UNIVERSITY PARK, Pa. — Heather A. Conley, senior vice president for Europe, Eurasia and the Arctic and director of the Europe Program at the Center for Strategic and International Studies (CSIS) in Washington, D.C., will deliver a lecture titled “The Kremlin Playbook: Understanding Russia’s New Generation Warfare” at 4 p.m. Thursday, March 29, in Room 116 of the Lewis Katz Building on Penn State's University Park campus.
In her talk, Conley will discuss the Kremlin playbook — a strategy designed to exploit governance deficits to weaken the internal cohesion of democratic societies and strengthen the perception of Western economic and political dysfunction by influencing and eroding democratic governance from within.
Conley is an author of the 2016 CSIS report, "The Kremlin Playbook: Understanding Russian Influence in Central and Eastern Europe."
CSIS works to develop solutions to the world’s greatest policy challenges, and CSIS scholars provide strategic insights and bipartisan policy solutions to help decision-makers chart a course toward a better world. Their report, the result of a 16-month study on the nature of Russian influence in five case countries, Hungary, Slovakia, Bulgaria, Latvia, and Serbia, in partnership with the Bulgarian Center for the Study of Democracy, determined that “Russia has cultivated an opaque network of patronage across the region that it uses to influence and direct decision-making.”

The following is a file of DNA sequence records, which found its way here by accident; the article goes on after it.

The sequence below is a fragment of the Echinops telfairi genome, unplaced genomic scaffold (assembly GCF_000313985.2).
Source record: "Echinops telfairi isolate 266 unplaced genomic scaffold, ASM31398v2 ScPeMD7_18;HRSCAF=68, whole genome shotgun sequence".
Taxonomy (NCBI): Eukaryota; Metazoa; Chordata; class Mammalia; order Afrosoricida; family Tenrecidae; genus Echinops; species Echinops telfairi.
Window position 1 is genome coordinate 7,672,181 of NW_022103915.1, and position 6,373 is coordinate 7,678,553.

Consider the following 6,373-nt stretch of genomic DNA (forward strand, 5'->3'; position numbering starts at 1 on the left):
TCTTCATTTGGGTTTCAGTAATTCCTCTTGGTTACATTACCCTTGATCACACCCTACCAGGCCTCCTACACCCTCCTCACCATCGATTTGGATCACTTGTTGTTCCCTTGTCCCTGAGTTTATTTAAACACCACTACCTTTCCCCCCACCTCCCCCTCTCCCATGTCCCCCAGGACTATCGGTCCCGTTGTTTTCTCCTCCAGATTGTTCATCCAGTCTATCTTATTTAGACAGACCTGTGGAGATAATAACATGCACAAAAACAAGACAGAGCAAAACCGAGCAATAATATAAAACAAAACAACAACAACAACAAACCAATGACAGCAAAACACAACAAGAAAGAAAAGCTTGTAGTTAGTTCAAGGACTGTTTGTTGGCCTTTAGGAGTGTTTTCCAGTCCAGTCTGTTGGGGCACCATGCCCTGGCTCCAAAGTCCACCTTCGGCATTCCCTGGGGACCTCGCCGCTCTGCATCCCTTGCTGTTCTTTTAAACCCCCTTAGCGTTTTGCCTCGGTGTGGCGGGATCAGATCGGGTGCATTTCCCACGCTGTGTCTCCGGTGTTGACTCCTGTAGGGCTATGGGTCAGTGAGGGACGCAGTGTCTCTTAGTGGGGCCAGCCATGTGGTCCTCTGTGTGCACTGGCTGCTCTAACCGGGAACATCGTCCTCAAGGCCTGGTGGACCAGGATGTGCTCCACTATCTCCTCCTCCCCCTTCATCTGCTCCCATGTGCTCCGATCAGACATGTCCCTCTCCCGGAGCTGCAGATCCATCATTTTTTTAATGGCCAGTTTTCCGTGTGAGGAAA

Conley is a leading expert on the intersection of a changing Arctic, due to climate change, and the policy implications, especially with Russia and China. Prior to joining CSIS in 2009, she served as executive director of the Office of the Chairman of the Board at the American National Red Cross, as deputy assistant secretary of state in the Bureau for European and Eurasian Affairs. and as a senior associate with an international consulting firm led by Richard L. Armitage, former U.S. deputy secretary of state.
Conley received her bachelor of arts in international studies from West Virginia Wesleyan College and her masters of arts in international relations from the Johns Hopkins University Paul H. Nitze School of Advanced International Studies.
Conley’s talk, sponsored by Penn State’s Center for Solutions to Weather and Climate Risk and School of International Affairs, is free and open to the public.